Loren, Trinity Adult film actress Trinity Loren died of an overdose of prescription painkillers at her Burbank, California, home on October 26, 1998. She was 35. Loren was born Roxanne McPherson on August 21, 1963. She worked as a magazine model and dancer before entering the adult film industry. Loren was a leading performer in adult films

Trinity Loren

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from the mid–1980s through the early 1990s, known for her large breasts, reportedly weighing over eight pounds each. She appeared in nearly 100 features including Taste of Genie (1986), Blonde on the Run (1986), Attack of the Monster Mammaries (1987), Filet-o-Breast (1988), Bright Lights Big Titties (1988), Dance Fire (1989), Bare Essence (1989), Double the Pleasure (1990), Cyrano (1991), The Coach’s Daughter (1992) and The Adventures of Breastman (1992).

Louther, William Dancer and choreographer William Louther died of cancer in a London hospital on May 7, 1998. He was 56. Louther was born in New York City on January 22, 1942. He joined Alvin Ailey’s American Dance Theatre in the early 1960s and, after several years, joined Martha Graham’s company in 1965. Louther also performed on Broadway before moving to London in the late 1960s. He soon became principal dancer with the London Contemporary Dance Theatre in 1969. As a dancer and choreographer Louther was a leading figure in contemporary dance in Britain over the next three decades. New York Times, May 17, 1998, I37; Times (of London), May 19, 1998, 27a.

William Louther

Lovejoy, Joan Banks Character actress Joan Banks Lovejoy died of lung cancer in Los Angeles on January 18, 1998. She began her career on radio in the late 1930s, appearing on the Lux Radio Theater. She married character actor Frank Lovejoy in 1940. The couple remained wed until his death in 1962. Lovejoy appeared on television during the 1950s in episodes of Private Secretary, Perry Mason, I Love Lucy, G.E. Theater and the daytime soap opera Love of Life.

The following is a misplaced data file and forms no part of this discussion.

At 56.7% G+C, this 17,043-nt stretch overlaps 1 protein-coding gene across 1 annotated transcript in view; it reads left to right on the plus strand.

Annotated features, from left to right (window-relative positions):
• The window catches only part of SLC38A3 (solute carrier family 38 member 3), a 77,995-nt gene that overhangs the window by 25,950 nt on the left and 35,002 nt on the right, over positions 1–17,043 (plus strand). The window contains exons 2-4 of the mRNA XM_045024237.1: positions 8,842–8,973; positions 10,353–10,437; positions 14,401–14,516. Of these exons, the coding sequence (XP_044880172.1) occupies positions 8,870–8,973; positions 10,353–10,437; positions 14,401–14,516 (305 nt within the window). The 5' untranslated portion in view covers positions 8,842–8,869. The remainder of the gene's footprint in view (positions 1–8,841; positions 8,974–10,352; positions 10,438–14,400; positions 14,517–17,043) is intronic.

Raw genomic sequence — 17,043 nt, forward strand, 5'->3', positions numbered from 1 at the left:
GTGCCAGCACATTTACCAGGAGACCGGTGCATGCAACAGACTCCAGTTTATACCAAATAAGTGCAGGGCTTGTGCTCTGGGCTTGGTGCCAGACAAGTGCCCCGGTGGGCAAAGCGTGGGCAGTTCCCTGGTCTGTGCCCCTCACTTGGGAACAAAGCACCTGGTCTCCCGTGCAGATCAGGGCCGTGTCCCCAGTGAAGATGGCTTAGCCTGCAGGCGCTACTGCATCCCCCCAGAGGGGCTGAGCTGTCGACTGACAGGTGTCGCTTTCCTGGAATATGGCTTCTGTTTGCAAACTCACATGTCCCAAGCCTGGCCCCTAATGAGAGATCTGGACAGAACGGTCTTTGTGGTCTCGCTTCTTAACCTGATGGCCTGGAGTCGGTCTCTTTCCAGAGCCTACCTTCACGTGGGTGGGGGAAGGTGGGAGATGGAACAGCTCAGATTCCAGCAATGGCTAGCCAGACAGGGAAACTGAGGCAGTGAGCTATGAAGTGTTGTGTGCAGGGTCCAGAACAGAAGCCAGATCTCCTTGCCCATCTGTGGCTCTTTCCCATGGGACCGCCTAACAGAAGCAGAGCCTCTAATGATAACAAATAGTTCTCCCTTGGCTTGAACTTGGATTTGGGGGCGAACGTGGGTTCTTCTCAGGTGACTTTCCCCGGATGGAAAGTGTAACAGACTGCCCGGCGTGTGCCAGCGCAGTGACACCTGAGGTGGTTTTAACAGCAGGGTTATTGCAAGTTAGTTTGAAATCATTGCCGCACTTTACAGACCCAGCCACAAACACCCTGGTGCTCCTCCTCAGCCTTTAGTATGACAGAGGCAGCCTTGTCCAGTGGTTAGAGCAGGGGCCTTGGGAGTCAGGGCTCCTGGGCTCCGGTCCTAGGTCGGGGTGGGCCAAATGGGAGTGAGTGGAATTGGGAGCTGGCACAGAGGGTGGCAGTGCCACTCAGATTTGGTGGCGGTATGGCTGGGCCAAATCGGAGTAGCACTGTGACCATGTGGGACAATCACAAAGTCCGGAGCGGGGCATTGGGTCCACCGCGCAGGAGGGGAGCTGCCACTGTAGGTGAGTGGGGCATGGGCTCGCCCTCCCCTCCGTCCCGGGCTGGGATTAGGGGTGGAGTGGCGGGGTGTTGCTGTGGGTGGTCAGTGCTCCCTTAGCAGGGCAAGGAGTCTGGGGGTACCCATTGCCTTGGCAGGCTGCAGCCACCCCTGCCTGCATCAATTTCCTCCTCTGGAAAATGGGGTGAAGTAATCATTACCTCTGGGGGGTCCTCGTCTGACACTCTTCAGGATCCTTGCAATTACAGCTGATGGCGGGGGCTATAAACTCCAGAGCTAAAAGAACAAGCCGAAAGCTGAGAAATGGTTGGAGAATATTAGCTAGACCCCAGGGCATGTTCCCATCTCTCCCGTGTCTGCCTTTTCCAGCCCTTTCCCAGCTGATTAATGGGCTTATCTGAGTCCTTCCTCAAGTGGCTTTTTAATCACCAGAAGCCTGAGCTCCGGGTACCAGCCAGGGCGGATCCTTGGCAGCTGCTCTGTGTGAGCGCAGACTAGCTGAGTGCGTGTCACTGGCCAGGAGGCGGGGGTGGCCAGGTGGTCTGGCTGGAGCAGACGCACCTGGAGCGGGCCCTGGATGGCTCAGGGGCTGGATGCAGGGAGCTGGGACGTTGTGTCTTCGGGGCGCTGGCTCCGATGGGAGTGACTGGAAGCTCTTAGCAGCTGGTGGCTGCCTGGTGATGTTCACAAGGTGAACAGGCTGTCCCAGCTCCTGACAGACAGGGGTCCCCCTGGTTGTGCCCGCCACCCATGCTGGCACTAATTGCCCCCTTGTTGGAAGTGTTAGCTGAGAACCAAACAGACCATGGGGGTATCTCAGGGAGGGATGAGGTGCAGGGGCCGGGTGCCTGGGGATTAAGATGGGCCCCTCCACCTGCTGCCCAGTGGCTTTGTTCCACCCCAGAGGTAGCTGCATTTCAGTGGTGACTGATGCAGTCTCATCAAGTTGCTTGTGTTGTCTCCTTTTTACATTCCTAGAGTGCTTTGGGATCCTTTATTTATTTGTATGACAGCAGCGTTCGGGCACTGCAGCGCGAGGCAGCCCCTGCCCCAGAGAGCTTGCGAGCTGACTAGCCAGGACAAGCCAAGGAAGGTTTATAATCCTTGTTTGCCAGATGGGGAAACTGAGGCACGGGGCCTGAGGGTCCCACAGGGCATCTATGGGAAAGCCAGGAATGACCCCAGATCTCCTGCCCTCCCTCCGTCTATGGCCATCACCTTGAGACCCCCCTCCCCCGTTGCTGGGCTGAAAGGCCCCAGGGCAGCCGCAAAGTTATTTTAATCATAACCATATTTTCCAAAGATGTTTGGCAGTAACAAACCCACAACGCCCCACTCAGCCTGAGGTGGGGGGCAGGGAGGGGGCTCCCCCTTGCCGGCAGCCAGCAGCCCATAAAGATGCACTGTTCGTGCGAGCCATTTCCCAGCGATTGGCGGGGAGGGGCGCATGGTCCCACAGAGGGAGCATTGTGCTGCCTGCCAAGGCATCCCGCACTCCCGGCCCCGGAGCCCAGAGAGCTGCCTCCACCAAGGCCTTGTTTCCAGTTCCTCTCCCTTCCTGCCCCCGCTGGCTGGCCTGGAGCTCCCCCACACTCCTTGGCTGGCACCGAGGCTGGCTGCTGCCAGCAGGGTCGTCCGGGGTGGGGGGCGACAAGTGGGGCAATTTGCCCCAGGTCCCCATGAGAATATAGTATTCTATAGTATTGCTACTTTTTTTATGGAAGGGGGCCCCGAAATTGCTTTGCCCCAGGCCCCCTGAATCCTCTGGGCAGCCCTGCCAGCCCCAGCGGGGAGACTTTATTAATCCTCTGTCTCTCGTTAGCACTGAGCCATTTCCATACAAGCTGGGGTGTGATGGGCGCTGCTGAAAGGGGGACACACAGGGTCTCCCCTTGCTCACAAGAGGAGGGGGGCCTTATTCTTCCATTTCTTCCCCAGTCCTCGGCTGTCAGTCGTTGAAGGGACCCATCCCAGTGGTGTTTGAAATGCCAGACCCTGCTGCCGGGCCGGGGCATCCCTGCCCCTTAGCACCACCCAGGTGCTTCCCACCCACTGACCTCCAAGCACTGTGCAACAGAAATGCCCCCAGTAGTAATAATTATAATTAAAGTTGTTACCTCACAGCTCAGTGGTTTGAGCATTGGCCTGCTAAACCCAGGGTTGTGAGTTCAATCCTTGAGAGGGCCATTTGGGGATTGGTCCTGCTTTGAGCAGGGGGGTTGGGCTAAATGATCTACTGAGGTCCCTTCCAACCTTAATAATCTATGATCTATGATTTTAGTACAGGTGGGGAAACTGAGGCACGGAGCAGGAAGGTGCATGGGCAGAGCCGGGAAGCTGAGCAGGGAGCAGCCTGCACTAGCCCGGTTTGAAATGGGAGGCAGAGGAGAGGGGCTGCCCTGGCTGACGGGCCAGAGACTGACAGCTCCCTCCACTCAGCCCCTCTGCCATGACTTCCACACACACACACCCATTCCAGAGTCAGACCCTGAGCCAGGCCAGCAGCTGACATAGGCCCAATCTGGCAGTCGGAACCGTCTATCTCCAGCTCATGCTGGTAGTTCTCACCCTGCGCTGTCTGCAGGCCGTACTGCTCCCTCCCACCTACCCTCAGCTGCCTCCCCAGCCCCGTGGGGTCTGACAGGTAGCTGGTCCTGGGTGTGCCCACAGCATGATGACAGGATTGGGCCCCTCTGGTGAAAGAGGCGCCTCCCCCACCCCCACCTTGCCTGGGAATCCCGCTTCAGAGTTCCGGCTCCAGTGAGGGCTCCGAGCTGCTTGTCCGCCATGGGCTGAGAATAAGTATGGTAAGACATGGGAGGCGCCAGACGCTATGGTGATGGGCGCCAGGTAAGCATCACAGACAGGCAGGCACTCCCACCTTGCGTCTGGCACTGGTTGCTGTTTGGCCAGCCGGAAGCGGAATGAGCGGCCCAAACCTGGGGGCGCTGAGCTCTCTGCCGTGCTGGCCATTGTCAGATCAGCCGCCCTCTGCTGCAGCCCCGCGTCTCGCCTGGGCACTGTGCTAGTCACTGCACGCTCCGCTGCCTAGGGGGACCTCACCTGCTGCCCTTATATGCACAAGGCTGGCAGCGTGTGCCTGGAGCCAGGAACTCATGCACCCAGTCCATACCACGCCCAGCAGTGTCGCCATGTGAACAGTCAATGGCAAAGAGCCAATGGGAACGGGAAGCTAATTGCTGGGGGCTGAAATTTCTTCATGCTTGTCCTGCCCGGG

Low, Sky Low Midget wrestler Sky Low Low died in Montreal, Canada, on November 6, 1998. He was 70. He was born Marcel Gauthier in 1928. He became midget world wrestling champion following a tournament in 1949. Sky Low Low remained a popular attraction in wrestling through the 1970s against such other midget stars as Little Brutus, Frenchy LaMont and Little Beaver. He claimed the midget title for thirty years until his retirement.

Sky Low Low

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Lowndes, Robert A.W. Author and editor Robert A.W. Lowndes died of renal cancer at a Newport, Rhode Island, nursing home on July 14, 1998. He was 81. Lowndes was born in Bridgeport, Connecticut, on September 4, 1916. He was an early fan of science fiction and began editing and writing for science fiction pulp magazines in the early 1940s. He edited Future Science Fiction, Science Fiction Quarterly and several other pulps for Columbia magazines through the 1960s. During the 1960s he edited such titles as Magazine of Horror, World-Wide Adventure and Weird Terror Tales. He was also editor of the Avalon science fiction book line from 1956 through 1968. Lowndes authored numerous stories for the pulps, often under pseudonyms. He also wrote several novels including The Duplicated Man (1953) with James Blish, Believers’ World (1961) and The Puzzle Planet (1961). Science Fiction Chronicle, Aug. 1998, 20.

Lyden, Pierce Veteran Western badman Pierce Lyden died of cancer at his home in Orange, California, on October 10, 1998. He was 90. Lyden was born on his father’s ranch in western Nebraska on January 8, 1908. He went to Hollywood in 1932, where he began playing bit parts at MGM. In the late 1930s Lyden began a career in Westerns, becoming one of filmdoms most prolific screen badmen. He went up against the likes of such Western heroes as Roy Rogers, Gene Autry, Hopalong Cassidy, Wild Bill Elliott and Sunset Carson. A 1944 movie fan poll awarded Lyden with the title “Villain of the Year.” Lyden’s numerous film and serial credits include Fugitive from Sonora (1937), King of Dodge City (1941), Undercover Man (1942), Black Hills Express (1943), The Blocked Trail (1943), Border Patrol (1943), California Joe (1943), Canyon City (1943), the 1943 serial Daredevils of the West, Dead Man’s Gulch (1943), Death Valley Manhunt (1943), False Colors (1943), Riders of the Deadline (1943), Firebrands of Arizona (1944), Lumberjack (1944), Mystery Man (1944), Outlaws of Santa Fe (1944), San Fernando Valley (1944), Texas Masquerade (1944), Trigger Law (1944), West of the Rio Grande (1944), Bad Men of the Border (1945), The Cherokee Flash (1945), Code of the

Pierce Lyden